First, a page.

Human Happiness

Human Happiness

Book - 2011
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"The last time I talked to my mother, she announced that she hated my father."

So begins Brian Fawcett's compelling new book about happiness and a new way of looking at family.

A public intellectual who will shame the devil in the interests of truth, Brian Fawcett has staunchly refused to buy into the prevailing techno-corporate ethos that defines our culture today. With Human Happiness , Fawcett has taken another leap into unexplored territory. Where previously Fawcett has explored such topics as globalization and the role of the media, this time he turns the lens inward to search for the meaning of happiness by examining the mysteries of marriage and family.

Featuring prose that is often painfully candid and frequently laugh-out-loud funny, Human Happiness is a story-driven narrative centered around the seemingly happy marriage between Fawcett's parents, about how families really work (or don't), about the intergenerational conflicts that seem inevitable between headstrong fathers and sons, and how old hostilities can poison and distort through generations and - in extraordinary cases - can be resolved.

For 25 years now, Brian Fawcett has been Canada's most unconventional writer and public intellectual, a man Paul Quarrington described as our literature's enfant terrible and eminence gris rolled into one. His true gift is for making readers laugh while raising the most fundamental questions that face us. He might be Canada's most original writer.

Publisher: Markham, Ont. : T. Allen Publishers, [2011]
Copyright Date: ©2011
ISBN: 9780887628085
Branch Call Number: 928.2 FAW
Characteristics: 260 pages :,illustrations


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Jan 26, 2016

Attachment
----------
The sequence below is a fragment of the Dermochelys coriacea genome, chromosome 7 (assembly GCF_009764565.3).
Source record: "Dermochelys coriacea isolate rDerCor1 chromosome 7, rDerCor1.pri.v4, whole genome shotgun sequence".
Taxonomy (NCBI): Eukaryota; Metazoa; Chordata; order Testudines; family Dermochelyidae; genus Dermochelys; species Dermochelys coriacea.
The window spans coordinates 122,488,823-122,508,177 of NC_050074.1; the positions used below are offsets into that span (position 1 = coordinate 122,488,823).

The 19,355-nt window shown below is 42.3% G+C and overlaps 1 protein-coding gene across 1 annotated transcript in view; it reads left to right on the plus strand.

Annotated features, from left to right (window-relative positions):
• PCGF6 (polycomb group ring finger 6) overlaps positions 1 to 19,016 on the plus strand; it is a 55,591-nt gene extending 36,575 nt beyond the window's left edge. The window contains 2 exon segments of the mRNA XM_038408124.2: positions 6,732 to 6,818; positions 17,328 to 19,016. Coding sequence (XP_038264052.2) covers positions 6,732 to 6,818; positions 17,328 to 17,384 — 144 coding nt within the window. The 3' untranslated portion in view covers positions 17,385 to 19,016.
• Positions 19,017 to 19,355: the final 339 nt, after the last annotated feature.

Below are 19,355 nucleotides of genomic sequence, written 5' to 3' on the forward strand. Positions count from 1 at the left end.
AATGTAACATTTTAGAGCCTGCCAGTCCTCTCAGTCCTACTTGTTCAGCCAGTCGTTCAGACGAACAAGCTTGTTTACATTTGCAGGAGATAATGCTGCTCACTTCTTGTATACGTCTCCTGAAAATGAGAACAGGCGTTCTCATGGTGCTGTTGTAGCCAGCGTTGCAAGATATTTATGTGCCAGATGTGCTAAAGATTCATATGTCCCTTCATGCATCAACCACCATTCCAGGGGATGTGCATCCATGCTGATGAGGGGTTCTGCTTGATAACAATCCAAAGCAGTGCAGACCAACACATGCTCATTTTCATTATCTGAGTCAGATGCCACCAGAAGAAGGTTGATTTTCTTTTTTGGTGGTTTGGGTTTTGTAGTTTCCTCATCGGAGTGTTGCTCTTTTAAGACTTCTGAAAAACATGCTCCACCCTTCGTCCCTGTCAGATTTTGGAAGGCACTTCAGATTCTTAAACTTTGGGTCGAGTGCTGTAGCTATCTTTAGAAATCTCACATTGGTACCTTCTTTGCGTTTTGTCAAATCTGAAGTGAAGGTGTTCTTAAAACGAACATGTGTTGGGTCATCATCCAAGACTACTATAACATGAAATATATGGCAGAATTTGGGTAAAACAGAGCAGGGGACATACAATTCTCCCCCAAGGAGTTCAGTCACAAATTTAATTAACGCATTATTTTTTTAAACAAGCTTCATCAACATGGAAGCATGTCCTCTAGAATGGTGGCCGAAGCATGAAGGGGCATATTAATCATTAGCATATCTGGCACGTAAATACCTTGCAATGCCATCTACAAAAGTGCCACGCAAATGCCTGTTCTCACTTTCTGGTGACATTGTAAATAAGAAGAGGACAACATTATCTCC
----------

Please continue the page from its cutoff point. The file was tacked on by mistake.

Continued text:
Comments on the book HUMAN happiness by Brian Fawcett
A most curious and stimulating book. A direct quotation from the liner notes says it better than I could, “Human Happiness examines two people who endured a 63-year domestic war, and yet were essentially happy people. How could that be? What was their secret?”
I am roughly the same age as the author, and his parents are roughly of the same generation as my parents. I have often pondered the history/relationship of my parents and the resulting dynamics in my siblings. I understand the difficulties in the composition of this memoir and I am most impressed by the honesty and a measure of enlightenment that follows. Some of the insights to his parents were enhanced by the study of the details shown through the digital enlargement of those old family photographs.
The book is totally original and mostly successful. tfc 2016/01/26

Jan 16, 2012

This is a great book-- a courageous memoir by one of Canada's boldest writers. Fawcett tells us the story of his parents, their marriage and his relationships with them (and other family members). But, he is really examining the nature of happiness within families - what is it? has it changed from the post-war years to today? This is a funny, gutsy, thought-provoking, poignant book - read it!

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